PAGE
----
Thanks to Apple, industrial design - or product design - is an idea much more familiar to the general public than it ever was in the previous 100 years of the mass production of 'consumer durables'. Jonathan Ive - who graduated in 1989 with a BA in Industrial Design from Newcastle Polytechnic - is famously Apple’s ‘Head of Industrial Design’.

If you look at Apple’s output since the company was founded, its products - right from the early stuff developed by Californian consultancy Frog Design - have always benefitted from being developed by industrial designers.

A few weeks ago, I heard internal rumours that VW’s new Up city car was not selling quite as rapidly as the company expected. This tied up with some of the comments on the Autocar website that compared the Up to ‘white goods’, calling it ‘boring’.

I was very surprised to hear that anyone could take against the Up’s precision execution. Compared to rival small cars, the Up is surely the absolute exemplar of modern design. It is exceptionally crisp, considered and admirably simple and unfussy, especially inside. There’s hardly a line out of place and the spirit of the styling is reflected in the construction.

Who wouldn’t thrill at the laser welding used to join the side pressing and roof panel. Or the impossibly tight shut lines between the front bumper and wing? Of course, the Up was heavily influenced by Apple’s design and construction language, all those big, sweeping, surfaces and seamless construction.

Apple’s industrial design attempts to deliver something that is modern, clean, beautifully made and not consciously over-styled. But’s there’s another branch of industrial design - the original branch - that thinks ‘form should follow function’. The shape of any industrial product should reflect its purpose and the materials used in its construction should be true their inherent nature. This approach is as far from ‘styling’ as possible.

Few cars have ever been conceived as a pure piece of industrial design. Even the 2CV and Beetle were influenced by Art Deco styling, though the 2CV’s semi-circular doors and hinged windows are purist solutions. Oddly enough, the original Range Rover was exhibited at the Louvre in Paris as an exemplar of industrial design. But then, the final design was a very cleverly cleaned-up version of the engineering mule.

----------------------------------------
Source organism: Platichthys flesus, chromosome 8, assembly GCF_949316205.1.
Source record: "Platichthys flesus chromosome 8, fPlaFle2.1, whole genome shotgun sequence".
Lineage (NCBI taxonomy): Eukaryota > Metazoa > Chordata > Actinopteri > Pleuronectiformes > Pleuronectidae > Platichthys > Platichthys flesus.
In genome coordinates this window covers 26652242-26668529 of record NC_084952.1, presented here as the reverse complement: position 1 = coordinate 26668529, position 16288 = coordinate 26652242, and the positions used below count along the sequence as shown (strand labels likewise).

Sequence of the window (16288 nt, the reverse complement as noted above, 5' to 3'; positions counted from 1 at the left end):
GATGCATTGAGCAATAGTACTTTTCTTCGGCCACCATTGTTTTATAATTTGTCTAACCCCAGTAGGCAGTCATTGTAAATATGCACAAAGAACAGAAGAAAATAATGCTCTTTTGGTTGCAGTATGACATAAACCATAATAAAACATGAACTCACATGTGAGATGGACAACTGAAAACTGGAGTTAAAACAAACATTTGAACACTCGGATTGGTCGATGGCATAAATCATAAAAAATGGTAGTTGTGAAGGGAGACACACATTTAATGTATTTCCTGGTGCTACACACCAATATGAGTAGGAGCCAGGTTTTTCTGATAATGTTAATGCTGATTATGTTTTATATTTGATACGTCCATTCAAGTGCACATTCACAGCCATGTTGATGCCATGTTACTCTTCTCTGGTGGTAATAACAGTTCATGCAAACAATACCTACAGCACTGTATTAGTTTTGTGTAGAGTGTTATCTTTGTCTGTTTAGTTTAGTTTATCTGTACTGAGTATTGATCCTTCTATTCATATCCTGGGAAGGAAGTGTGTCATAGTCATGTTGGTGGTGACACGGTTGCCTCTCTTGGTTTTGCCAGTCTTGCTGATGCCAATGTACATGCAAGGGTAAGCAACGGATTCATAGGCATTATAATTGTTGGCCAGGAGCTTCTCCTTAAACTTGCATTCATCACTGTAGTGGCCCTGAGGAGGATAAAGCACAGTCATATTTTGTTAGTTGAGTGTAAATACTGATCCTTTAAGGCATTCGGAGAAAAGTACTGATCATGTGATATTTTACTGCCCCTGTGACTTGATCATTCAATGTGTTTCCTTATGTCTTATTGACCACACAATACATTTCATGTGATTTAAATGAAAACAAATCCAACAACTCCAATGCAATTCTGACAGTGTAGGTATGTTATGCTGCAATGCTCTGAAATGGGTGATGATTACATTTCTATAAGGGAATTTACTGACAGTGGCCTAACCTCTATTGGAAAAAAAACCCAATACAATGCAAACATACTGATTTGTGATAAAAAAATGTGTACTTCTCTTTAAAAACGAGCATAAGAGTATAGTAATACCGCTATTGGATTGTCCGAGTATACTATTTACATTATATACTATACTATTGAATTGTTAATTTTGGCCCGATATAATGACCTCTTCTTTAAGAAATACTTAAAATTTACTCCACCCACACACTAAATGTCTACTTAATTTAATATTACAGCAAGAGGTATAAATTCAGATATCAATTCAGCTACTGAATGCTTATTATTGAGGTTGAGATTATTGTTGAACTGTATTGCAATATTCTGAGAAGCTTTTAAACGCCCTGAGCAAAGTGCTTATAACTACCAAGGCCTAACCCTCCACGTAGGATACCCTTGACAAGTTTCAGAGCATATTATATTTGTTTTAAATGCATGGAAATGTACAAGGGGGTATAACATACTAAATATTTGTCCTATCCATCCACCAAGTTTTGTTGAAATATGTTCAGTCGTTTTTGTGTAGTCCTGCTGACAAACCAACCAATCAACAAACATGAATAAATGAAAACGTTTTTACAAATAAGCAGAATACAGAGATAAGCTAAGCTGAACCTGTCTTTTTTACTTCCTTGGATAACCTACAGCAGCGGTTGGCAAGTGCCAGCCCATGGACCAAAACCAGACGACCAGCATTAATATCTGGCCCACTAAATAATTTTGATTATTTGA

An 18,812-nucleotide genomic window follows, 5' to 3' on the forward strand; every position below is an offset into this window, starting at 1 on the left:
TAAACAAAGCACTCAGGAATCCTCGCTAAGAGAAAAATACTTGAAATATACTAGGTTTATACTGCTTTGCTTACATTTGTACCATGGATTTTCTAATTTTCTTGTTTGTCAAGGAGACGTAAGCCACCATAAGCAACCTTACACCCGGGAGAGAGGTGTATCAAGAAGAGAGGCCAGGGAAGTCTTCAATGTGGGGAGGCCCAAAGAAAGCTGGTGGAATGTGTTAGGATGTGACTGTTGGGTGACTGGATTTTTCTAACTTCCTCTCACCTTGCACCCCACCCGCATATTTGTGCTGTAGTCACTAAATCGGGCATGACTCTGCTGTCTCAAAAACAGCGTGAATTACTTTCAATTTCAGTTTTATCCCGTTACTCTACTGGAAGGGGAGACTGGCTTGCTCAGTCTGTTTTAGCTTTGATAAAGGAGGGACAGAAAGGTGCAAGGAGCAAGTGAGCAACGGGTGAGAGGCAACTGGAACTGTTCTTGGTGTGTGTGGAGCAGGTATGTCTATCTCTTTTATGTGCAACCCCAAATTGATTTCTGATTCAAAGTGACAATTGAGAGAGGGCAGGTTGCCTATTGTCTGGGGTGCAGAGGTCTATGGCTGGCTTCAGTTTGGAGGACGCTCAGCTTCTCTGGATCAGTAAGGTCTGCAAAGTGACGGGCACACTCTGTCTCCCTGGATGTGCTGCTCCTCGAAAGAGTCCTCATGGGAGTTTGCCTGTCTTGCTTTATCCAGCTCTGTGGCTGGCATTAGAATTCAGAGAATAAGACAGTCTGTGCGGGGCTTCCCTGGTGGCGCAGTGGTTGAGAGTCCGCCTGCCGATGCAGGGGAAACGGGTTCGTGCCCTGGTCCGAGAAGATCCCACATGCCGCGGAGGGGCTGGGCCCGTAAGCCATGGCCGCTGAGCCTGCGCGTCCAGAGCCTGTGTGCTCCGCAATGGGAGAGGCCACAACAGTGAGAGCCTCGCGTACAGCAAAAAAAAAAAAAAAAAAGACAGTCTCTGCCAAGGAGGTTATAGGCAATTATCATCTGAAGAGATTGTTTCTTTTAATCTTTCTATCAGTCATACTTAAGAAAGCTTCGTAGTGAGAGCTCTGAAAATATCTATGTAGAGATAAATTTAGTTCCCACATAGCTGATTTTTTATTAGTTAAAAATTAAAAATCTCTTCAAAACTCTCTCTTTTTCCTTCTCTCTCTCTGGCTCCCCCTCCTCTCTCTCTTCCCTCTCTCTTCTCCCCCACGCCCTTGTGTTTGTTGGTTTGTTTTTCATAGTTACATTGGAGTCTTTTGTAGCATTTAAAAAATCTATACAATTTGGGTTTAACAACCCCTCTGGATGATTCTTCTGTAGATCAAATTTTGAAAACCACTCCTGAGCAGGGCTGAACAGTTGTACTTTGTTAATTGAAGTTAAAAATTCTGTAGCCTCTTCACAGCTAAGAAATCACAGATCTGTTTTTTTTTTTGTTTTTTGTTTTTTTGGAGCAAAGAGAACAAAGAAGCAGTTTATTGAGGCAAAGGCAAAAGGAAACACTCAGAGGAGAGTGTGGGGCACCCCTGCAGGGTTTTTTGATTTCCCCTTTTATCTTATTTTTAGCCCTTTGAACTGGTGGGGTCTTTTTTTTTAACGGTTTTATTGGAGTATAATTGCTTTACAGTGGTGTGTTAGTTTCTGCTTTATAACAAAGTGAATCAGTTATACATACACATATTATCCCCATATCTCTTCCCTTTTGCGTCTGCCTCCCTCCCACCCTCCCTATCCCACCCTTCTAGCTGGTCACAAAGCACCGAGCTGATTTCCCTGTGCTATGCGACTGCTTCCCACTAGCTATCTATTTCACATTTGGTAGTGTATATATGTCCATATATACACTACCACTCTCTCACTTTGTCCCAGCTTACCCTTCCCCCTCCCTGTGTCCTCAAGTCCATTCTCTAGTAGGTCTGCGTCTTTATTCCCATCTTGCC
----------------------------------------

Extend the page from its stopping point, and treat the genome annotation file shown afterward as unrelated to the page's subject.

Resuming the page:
Perhaps only one production car can be described as a real example of industrial design: the Ital-styled 1980 Fiat Panda, famous for its flat glass and hammock seats. Last week I had three hours with Fabrizio Giugiaro, chief designer for, and son of the founder of, the prolific Italdesign.

With the Up rumours in the back of my mind, I suggested to Fabrizio that the Ital-designed Mk1 Panda was the only successful expression of the idea, much beloved of creative types,  of an ‘industrially designed’ car. He laughed at the proposition and said it took the little car as long as eight years to be fully accepted by the buying public. “It was said that only architects and designers bought it at first,” he said.

“The idea was conceived in 1976 by the then-boss of Fiat. He had a house on Sardinia and wanted a Renault 4-type rugged vehicle. Light, with high ground clearance. It was intended to be very easy to build, but all sorts of problems were encountered. The glass company did not originally have ability to make flat glass, so that feature became expensive. Then the lower half of the body was meant to be plastic mouldings, but that was expensive, so the lower panels were painted, which added cost.”

Fabrizio also revealed that the one-sided grille was developed because the two types of engine (air-cooled engine and water-cooled) had their respective cooling fans on the right and left of the engine bay. The grille panel could be flipped to match each engine. Now, that is pure industrial design.

The first Panda was in production for 20 years, so it eventually gained a decent following. But applied styling is clearly still the overwhelming choice of global car buyers - as the spectacular failure of the super-budget Tata Nano also shows. Which probably also explains why the best car stylists are in such demand.